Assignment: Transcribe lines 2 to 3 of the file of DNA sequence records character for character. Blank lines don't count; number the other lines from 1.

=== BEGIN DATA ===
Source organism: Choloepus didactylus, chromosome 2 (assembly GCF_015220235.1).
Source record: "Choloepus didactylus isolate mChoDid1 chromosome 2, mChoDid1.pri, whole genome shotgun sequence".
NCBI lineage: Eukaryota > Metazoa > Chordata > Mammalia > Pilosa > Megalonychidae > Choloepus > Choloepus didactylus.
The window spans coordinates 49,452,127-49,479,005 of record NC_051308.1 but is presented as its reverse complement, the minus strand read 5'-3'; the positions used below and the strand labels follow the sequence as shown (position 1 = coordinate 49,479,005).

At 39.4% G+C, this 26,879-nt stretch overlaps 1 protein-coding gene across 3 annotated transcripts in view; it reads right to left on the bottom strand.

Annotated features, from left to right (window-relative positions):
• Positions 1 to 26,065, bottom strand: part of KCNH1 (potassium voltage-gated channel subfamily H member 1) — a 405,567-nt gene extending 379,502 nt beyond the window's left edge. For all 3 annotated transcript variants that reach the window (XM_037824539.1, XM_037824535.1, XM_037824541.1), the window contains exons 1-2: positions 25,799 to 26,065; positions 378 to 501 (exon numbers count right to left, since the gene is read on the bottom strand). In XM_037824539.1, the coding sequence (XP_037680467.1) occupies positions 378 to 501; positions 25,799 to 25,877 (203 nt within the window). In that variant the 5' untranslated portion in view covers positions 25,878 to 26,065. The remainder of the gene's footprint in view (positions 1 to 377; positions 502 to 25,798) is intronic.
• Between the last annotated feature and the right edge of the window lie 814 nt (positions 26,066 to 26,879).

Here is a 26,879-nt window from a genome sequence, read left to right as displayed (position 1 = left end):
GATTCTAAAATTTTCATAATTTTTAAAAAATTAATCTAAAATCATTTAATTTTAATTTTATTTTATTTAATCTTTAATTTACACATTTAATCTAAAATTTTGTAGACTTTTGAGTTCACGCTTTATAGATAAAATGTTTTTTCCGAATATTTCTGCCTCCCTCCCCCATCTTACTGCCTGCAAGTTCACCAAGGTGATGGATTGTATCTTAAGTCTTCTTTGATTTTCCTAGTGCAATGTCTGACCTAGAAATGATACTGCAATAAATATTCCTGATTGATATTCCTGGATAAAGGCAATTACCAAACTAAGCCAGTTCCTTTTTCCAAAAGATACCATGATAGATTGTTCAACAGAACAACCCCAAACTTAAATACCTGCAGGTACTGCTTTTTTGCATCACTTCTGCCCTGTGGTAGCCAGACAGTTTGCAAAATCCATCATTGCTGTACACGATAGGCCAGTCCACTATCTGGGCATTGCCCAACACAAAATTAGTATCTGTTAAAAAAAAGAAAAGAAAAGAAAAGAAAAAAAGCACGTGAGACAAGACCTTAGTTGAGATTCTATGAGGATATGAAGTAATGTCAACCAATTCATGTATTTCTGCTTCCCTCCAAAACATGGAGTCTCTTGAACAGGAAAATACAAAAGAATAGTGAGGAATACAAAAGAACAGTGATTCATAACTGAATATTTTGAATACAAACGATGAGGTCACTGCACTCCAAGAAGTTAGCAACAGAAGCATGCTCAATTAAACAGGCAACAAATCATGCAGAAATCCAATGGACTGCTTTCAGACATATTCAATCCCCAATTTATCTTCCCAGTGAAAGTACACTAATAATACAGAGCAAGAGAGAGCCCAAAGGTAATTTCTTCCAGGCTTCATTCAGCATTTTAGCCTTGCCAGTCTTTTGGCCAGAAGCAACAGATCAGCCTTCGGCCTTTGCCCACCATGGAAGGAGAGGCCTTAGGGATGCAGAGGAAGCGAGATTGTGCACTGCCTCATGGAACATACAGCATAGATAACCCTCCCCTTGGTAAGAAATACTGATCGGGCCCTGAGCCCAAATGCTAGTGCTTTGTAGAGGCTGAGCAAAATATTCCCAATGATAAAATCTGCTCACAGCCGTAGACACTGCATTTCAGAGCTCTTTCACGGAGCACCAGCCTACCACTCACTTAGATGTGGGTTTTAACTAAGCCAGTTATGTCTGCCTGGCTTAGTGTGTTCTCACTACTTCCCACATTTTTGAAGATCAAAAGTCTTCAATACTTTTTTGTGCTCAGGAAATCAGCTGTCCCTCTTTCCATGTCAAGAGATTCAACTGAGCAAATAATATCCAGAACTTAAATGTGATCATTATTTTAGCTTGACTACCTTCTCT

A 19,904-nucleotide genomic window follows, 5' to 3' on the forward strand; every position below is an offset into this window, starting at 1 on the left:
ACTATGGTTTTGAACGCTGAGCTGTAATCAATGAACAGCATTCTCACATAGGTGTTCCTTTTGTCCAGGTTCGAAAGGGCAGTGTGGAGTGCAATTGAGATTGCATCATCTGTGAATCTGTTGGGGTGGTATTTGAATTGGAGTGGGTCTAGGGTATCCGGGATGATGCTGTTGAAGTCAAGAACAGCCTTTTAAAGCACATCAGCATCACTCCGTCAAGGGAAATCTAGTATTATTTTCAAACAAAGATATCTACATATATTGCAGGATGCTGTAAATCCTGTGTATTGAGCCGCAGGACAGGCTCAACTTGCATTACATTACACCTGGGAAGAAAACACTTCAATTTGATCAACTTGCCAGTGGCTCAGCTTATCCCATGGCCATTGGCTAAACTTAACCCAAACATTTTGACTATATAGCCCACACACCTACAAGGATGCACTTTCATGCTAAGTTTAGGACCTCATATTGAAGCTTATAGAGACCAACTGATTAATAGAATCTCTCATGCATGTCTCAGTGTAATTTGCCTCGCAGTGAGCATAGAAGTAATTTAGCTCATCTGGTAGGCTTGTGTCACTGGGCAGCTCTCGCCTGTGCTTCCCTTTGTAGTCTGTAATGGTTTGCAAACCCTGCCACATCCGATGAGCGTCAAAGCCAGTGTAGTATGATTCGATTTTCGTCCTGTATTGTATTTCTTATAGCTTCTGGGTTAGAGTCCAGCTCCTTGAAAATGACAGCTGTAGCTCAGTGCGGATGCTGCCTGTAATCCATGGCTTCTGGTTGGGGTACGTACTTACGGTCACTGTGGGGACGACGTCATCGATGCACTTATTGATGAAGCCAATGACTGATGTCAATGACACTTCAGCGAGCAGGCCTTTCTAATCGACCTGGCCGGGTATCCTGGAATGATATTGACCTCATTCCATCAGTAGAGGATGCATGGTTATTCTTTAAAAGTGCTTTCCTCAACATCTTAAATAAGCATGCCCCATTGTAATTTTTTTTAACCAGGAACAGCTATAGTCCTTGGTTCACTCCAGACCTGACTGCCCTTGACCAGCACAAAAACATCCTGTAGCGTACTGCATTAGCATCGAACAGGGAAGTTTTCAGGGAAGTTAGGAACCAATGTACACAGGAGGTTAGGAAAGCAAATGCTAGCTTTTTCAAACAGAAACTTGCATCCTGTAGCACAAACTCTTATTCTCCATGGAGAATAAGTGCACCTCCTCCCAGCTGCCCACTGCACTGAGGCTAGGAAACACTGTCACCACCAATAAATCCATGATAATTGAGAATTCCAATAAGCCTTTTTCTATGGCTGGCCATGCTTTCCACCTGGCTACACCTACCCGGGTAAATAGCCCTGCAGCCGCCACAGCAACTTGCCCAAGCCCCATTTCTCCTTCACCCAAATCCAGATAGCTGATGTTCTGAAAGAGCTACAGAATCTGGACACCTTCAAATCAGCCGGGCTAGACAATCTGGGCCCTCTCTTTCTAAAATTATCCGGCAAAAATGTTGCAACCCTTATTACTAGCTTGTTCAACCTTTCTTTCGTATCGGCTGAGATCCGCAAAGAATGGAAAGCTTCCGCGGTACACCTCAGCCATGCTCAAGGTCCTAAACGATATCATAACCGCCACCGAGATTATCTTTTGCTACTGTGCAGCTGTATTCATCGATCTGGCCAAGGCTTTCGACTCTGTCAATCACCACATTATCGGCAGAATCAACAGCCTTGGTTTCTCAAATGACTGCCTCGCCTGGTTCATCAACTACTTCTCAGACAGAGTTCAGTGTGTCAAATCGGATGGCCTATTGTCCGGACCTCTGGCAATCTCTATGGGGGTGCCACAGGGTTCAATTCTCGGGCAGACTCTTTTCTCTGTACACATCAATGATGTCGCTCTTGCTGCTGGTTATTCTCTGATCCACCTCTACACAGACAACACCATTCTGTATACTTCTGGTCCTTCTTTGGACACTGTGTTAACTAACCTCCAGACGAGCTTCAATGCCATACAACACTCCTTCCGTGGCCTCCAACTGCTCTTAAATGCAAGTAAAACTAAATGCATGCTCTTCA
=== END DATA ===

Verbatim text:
Source record: "Choloepus didactylus isolate mChoDid1 chromosome 2, mChoDid1.pri, whole genome shotgun sequence".
NCBI lineage: Eukaryota > Metazoa > Chordata > Mammalia > Pilosa > Megalonychidae > Choloepus > Choloepus didactylus.